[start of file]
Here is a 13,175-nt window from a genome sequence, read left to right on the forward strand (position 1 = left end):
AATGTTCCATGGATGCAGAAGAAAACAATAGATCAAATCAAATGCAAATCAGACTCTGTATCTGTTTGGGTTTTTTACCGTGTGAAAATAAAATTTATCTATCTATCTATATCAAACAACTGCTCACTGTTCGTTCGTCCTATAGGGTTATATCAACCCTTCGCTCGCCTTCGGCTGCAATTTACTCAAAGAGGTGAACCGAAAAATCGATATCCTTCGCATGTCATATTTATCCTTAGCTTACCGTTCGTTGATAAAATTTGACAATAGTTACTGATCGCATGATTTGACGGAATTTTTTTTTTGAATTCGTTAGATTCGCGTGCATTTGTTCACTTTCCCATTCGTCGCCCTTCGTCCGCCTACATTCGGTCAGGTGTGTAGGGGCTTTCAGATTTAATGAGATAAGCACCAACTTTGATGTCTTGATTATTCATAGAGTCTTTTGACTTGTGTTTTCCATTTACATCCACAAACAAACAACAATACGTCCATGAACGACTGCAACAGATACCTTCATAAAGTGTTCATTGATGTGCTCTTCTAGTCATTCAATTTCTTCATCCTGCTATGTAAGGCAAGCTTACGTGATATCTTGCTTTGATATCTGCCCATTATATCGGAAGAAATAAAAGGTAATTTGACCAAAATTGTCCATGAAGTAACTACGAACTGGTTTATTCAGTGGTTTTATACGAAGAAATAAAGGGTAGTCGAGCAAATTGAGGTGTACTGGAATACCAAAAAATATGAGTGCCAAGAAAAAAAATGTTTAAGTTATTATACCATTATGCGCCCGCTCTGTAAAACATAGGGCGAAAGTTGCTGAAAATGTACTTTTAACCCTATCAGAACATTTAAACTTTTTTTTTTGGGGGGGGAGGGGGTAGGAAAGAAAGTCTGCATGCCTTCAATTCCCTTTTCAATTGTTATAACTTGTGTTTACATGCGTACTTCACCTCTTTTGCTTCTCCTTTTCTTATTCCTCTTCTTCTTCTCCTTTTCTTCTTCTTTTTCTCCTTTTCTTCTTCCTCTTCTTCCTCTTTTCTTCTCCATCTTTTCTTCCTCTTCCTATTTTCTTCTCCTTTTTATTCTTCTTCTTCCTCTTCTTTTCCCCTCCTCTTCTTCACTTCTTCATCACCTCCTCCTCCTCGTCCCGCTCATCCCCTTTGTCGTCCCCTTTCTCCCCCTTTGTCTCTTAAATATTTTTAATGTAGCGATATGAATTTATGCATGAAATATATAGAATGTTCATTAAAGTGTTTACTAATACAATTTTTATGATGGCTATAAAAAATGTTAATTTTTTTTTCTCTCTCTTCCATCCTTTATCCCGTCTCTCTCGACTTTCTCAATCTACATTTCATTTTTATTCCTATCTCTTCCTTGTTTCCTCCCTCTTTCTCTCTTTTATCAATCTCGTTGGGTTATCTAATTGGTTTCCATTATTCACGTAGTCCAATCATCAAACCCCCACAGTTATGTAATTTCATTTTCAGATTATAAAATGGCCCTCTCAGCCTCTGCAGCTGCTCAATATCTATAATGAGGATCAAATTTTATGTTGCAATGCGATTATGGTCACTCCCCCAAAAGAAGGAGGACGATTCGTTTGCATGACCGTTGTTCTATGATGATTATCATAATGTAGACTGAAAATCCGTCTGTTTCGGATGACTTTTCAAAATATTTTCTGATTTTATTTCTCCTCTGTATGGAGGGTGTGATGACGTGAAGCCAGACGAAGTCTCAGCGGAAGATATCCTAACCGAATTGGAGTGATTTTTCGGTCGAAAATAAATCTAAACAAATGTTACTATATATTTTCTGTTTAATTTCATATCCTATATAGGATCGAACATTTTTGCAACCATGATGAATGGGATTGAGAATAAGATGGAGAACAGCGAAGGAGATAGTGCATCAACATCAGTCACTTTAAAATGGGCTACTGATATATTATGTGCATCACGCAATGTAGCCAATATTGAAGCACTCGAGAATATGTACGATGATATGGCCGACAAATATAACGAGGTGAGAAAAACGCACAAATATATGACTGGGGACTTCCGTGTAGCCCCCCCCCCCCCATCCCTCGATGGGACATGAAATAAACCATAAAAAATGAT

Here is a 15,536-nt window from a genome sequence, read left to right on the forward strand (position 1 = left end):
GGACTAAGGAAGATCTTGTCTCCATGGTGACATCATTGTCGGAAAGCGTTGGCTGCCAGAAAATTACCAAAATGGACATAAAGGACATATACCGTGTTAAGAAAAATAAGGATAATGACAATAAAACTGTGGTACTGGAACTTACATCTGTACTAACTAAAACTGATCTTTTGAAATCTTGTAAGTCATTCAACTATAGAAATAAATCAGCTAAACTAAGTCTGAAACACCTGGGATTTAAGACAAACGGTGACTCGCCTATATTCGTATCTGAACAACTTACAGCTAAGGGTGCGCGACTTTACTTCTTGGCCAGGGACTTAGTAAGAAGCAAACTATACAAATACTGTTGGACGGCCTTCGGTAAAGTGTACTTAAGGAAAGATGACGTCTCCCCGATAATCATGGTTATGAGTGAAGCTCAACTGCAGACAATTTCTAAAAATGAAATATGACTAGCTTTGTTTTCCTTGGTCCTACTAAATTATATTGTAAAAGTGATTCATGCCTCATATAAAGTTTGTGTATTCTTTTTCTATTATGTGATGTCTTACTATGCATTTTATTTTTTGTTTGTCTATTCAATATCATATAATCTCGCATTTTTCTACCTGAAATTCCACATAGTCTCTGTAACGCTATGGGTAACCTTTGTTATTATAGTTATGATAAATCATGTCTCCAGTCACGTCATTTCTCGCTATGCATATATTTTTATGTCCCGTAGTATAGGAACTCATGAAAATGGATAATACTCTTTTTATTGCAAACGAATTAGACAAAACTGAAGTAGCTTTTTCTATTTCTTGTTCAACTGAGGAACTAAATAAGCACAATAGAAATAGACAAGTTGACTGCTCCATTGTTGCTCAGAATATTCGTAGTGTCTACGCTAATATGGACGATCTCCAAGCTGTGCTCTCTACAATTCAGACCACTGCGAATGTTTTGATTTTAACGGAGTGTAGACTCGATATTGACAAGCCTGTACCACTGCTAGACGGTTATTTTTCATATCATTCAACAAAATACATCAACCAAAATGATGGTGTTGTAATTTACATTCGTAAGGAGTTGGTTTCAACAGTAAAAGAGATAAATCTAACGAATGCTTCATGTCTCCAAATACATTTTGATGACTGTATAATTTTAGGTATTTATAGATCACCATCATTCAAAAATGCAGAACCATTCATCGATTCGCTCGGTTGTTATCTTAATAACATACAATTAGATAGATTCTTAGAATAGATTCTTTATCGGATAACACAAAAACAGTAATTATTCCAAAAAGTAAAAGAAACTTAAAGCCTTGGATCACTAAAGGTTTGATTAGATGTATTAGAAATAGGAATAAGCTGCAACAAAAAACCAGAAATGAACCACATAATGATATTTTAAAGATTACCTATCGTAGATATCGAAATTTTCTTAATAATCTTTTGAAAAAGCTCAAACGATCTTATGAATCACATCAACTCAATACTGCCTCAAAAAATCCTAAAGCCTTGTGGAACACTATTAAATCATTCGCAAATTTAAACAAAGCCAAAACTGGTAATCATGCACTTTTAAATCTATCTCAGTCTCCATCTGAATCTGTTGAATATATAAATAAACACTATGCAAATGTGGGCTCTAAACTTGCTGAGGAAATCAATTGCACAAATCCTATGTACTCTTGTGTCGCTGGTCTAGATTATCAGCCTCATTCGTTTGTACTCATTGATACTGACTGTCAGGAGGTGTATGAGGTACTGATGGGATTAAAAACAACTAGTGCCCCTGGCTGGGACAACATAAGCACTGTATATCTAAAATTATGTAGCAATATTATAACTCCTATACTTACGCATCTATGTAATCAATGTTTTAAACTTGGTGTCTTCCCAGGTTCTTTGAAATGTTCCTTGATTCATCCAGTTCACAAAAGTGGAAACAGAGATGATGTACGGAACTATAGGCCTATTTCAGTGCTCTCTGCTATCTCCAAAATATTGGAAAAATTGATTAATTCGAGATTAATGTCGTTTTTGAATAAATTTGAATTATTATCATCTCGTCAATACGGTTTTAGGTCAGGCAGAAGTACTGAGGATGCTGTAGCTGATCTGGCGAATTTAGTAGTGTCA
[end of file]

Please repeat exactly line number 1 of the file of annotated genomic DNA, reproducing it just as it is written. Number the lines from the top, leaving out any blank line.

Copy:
Here is a 13,175-nt window from a genome sequence, read left to right on the forward strand (position 1 = left end):